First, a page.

Before I wrote this, I did some research. Based on what I could find online, in an ideal scenario, there appears to be approximately 240 internship sites available across all internship cycles. However, during the most recent summer round, there appeared to be less than 40. While summer internships are often less available, this felt like a new low. Furthermore, barriers to application, like cost, exclusive affiliation agreements, and location, mean the number of sites realistically available to most students could have been drastically less.
While the reverberating effects of COVID-19 on the internship process felt previously unimaginable, for many students it seemed as though the pandemic merely exacerbated what had long been boiling beneath the surface. The lack of placement opportunities simply took the traditional barriers to internship to new heights, creating a culture of unrealistically high standards that left students with advanced degrees and thousands of hours of experience debating pursuing certification. I personally know dozens of highly qualified students who experienced shocking rejections from first round interviews, rejections that, one could argue, may not have occurred even just a few cycles ago. Moreover, as child life programs continue to remain understaffed and overwhelmed by equally qualified applicants, the system as-is leaves internship committees without the resources, support, or tools to further create or pursue solutions. This added strain means overwhelmed programs are also probably subject to higher degrees of stress and subconscious bias during decision making which may contribute to the reality that the profession remains overwhelmingly white, female, and able-bodied. Coupled with the growing prominence of video submissions, where students are forced to spend hours on their appearance and video editing skills, being told presentation is just as important as content (often while also being asked to meet difficult submission deadlines), the current system just simply does not function in a way that will allow us to begin to break the cycle of compounding inequities.
The uncomfortable reality here is that not securing an internship often results in abject harm, all the more so for those students living with marginalized identities; our entire lives and livelihoods are placed on indefinite hold. Without internships, we may not be able to graduate, we cannot move forward with certification, and we will not be able to find work in the child life field. We are stuck, in limbo, for months, and sometimes even over a year due to when application due dates fall. I know multiple students who had to put off starting a family or buying a house because they have to try yet again for another internship cycle. Additionally, there has been an elevated mental and physical toll on students that must be addressed. During this past internship cycle alone, numerous students became so despondent they could not sleep, a student with IBS mentioned experiencing several flare ups, and more than one experienced a relapse of their anxiety and depression requiring additional medication. These experiences are not hyperbolic, and they are not uncommon.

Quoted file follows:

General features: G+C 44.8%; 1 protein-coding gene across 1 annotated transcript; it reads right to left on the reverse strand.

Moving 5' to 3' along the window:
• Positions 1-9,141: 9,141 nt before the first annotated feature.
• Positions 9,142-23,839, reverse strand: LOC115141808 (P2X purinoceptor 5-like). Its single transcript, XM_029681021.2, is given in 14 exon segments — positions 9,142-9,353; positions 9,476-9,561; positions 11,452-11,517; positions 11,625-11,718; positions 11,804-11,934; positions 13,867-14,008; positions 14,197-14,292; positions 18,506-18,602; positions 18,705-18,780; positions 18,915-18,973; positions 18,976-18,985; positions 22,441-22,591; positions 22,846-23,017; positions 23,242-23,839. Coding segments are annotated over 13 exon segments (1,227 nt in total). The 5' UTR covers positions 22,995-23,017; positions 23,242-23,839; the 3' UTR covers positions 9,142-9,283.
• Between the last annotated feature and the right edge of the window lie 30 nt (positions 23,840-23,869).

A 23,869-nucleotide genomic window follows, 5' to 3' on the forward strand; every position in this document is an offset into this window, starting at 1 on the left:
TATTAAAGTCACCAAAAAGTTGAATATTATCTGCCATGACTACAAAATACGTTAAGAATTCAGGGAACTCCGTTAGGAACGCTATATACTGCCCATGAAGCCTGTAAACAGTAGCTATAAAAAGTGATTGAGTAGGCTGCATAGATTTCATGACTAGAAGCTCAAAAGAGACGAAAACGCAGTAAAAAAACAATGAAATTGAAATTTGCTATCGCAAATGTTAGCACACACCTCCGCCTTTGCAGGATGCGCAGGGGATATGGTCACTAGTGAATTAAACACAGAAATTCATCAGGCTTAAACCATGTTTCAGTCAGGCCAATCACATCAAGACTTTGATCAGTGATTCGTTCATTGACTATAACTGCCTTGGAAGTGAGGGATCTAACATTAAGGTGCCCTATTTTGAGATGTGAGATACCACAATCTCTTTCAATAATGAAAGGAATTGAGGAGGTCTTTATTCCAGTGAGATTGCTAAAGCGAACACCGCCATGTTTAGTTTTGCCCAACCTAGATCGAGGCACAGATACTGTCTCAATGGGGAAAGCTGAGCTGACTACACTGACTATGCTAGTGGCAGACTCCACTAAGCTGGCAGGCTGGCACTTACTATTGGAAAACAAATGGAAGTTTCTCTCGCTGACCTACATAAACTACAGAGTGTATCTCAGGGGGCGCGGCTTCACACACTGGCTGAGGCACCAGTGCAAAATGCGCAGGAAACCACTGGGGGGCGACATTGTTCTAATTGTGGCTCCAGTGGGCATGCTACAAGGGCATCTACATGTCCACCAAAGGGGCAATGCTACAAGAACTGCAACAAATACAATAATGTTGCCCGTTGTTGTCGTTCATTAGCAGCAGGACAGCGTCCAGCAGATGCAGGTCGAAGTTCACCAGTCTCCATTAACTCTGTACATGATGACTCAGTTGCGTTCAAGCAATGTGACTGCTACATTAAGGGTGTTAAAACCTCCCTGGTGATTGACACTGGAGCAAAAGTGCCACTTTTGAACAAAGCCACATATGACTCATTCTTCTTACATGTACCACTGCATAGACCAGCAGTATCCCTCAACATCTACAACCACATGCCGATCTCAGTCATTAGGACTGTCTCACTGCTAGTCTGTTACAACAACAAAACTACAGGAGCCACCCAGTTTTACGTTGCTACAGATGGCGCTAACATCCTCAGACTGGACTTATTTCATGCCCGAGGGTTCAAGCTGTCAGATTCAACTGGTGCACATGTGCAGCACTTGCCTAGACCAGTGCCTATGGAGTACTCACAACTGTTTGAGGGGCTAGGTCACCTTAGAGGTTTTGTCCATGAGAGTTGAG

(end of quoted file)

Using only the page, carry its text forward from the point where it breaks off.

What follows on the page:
The following is just a small sampling of how consequential the current process can feel:
The overwhelming financial burden is repeatedly pushed onto students, trapping us in a system where only those with consistent financial support can complete the process for certification. Applications for practicum and internship are a significant cost. As most hospitals explain they have too many applications to provide confirmation of receipt, it is expected students pay for tracking in addition to the cost of stamps, envelopes, paper, and printer ink. I know more than one student who has paid over $100 just to mail out applications. Given the current landscape, it is expected students will do this over and over again until they are able to secure placement.
Despite the steady increase in cost of living throughout the country, students are still expected to afford furnished housing, gas, utilities, food, potential car rentals, and other necessities for four months while working full time during internship with no income. We know marginalized students are already more likely to experience wealth inequality, thus compounding the problems surrounding a lack of diverse candidates and, ultimately, Certified Child Life Specialists. While incredibly and inequitably taxing, students who are seeking clinical experiences understand they will (a) most likely have to move and (b) that moving all but guarantees it will cost thousands upon thousands of dollars to complete an internship. We undergo the painstaking application process anyway as, for almost all of us, there is simply no other choice.
Conversations around competitiveness often feel moot as hundreds of students remain in a backlog that could take several cycles to get through (and that is if no new applicants even enter the process). Students are often told to improve their resume each cycle by simply acquiring any experience they can. The idea that students should simply continue to pad their resumes, when they already qualify for internship according to ACLP requirements, is an issue of equitable access to certification and undue burdens, not competitiveness or quality of applicants. Moreover, individuals applying to internships for the first time are not always able to compete with those who have been through multiple cycles and may have already completed multiple practicums or additional experiences. Not to mention, the turnaround time from summer to fall applications is only about four weeks and, while the turnaround from fall to the winter/spring deadline is around four months, most opportunities to apply for summer practicums or other experiences will have passed by the time internship offers are finalized. What do hospitals realistically expect students to accomplish during these time frames?